Charged electric cars | A closer look at frosted AC motors in electric vehicles


Everything old is new again: BMW’s fifth-generation eDrive is equipped with a synchronous AC motor with a winding

Brushed DC motors (and universal AC/DC motors) are often maligned for a number of reasons, but one of the main – if perhaps somewhat overstated – complaints is that the graphite brushes and segmented copper commutator they ride wear out with over time, all the while producing incredibly fine — and potentially dangerous — conductive carbon and copper dust in the process. So BMW’s choice of a matte engine for its 5th-generation eDrive technology (which debuted in cars like the 2022 BMW iX M6) would seem like a step backwards in technological progress—and in a way, it is. But this is a brushed AC motor, more formally known as a wound-rotor (or field) AC synchronous motor, and here the brushes and slip rings (not the commutator – more on that below) have a much easier life than their matte DC counterparts . This has a big impact on engine life expectancy, but it also allows much more control over engine speed and torque in all four quadrants of operation (ie both forward and reverse motion and regeneration). In fact, a wound-field AC synchronous motor is the direct counterpart of a separately excited DC motor, and they behave very similarly in terms of both the load and the top-level control scheme, despite their dramatically different physical designs.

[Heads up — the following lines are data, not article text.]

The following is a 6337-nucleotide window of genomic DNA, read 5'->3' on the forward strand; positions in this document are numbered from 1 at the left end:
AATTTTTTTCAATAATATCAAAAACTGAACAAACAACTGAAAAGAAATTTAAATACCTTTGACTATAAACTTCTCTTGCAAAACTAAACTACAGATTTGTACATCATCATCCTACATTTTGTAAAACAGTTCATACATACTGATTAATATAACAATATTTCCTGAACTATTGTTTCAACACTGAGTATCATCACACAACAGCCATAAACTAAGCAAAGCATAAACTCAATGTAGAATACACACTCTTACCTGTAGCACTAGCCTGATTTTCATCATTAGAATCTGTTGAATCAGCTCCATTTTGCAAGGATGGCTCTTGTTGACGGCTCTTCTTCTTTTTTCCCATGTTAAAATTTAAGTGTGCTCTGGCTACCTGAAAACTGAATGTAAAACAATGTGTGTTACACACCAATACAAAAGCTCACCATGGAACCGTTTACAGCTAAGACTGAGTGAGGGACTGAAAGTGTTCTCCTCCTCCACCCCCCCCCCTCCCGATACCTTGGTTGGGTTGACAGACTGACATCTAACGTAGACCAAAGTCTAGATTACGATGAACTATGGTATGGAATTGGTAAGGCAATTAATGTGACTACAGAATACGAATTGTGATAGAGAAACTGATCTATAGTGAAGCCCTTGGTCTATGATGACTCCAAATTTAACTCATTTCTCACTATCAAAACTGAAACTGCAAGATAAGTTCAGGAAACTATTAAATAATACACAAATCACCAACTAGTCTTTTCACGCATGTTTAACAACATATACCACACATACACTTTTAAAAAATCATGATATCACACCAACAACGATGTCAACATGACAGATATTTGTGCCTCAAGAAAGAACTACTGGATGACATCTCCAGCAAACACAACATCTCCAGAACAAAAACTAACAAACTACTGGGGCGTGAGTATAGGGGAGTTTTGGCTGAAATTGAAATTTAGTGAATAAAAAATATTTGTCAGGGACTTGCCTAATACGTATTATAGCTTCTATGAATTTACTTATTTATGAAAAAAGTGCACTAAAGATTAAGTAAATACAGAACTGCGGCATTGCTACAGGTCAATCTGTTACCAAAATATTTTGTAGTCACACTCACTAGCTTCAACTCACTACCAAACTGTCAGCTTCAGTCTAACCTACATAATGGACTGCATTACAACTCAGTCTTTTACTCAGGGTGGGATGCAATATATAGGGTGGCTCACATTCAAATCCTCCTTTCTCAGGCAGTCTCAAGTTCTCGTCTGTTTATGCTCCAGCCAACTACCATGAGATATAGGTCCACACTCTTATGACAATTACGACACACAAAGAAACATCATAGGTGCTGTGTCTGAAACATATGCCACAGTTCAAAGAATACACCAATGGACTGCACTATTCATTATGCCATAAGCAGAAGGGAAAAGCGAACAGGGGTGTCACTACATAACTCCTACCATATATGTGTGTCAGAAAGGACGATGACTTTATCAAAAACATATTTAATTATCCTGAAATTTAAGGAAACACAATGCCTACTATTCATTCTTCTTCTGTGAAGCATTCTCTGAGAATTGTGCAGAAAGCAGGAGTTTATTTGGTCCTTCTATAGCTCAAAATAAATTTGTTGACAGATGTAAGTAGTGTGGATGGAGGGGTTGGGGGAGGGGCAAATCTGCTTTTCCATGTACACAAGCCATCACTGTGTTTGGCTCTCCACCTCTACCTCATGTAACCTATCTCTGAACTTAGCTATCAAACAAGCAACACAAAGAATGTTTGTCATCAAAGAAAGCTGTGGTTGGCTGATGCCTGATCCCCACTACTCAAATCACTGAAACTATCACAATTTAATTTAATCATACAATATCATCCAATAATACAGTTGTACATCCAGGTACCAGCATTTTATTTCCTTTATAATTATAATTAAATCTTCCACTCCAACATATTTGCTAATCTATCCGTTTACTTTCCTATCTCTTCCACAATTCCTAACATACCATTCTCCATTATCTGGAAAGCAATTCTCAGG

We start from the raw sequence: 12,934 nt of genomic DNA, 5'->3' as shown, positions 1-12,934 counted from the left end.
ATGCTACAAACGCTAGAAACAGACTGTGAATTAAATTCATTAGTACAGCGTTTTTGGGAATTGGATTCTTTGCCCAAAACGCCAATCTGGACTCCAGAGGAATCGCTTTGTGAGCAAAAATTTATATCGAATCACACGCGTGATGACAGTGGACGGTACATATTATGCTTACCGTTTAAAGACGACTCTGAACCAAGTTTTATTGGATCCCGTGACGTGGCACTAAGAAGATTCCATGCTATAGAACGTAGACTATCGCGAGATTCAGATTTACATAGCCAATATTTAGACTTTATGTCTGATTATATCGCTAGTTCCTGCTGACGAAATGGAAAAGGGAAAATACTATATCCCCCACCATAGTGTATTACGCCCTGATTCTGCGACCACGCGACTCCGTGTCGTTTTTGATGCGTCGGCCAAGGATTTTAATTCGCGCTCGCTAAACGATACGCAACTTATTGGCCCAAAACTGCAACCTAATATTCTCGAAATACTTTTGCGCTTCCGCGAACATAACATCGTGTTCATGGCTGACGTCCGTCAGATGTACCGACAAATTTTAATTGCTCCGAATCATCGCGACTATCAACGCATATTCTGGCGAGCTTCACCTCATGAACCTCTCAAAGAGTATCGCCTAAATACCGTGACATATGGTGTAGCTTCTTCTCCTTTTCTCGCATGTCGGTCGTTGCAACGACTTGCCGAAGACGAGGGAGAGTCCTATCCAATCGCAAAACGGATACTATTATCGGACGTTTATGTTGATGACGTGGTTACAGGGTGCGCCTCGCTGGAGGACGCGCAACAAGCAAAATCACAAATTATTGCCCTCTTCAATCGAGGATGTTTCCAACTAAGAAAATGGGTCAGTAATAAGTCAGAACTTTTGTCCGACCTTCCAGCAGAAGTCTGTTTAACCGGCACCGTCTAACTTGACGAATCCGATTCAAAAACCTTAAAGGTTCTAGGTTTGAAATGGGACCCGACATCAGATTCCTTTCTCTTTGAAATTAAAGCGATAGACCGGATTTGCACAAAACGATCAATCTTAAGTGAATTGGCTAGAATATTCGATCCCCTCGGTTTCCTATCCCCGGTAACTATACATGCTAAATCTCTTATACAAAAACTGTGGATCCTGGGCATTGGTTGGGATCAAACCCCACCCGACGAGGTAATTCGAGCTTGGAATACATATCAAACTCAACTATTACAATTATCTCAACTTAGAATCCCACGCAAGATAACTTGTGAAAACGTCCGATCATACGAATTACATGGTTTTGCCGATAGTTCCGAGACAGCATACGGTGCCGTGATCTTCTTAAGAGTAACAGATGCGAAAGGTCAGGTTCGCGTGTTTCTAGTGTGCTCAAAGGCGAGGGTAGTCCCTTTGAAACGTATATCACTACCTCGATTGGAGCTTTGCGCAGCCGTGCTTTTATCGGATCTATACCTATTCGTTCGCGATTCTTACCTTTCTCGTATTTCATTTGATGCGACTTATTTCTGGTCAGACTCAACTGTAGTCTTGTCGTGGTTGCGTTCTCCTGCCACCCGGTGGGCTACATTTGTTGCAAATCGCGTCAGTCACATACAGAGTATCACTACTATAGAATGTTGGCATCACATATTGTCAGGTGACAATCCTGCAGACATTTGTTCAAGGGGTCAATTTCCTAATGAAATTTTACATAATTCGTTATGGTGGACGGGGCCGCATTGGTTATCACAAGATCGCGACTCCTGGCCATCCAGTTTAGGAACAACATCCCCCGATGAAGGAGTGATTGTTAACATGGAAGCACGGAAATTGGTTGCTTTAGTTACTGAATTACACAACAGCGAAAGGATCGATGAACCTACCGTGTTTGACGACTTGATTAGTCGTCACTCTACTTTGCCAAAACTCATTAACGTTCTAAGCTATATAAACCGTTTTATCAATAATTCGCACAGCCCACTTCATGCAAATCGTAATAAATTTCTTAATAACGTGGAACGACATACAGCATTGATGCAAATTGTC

A wound-rotor synchronous motor (WRSM) uses a radial array of electromagnetic coils in the rotor for its field, rather than permanent magnets placed on the surface or built into the rotor of a permanent magnet synchronous motor (surface and internal PMSM types, respectively). The PMSM is by far the most popular type of traction motor currently used in electric vehicles, so an overview of its characteristics will be useful to better understand why an OEM such as BMW might choose a WRSM.

The permanent magnet synchronous motor is by far the most popular type of traction motor currently used in electric vehicles, so why would an OEM such as BMW choose a wound rotor synchronous motor?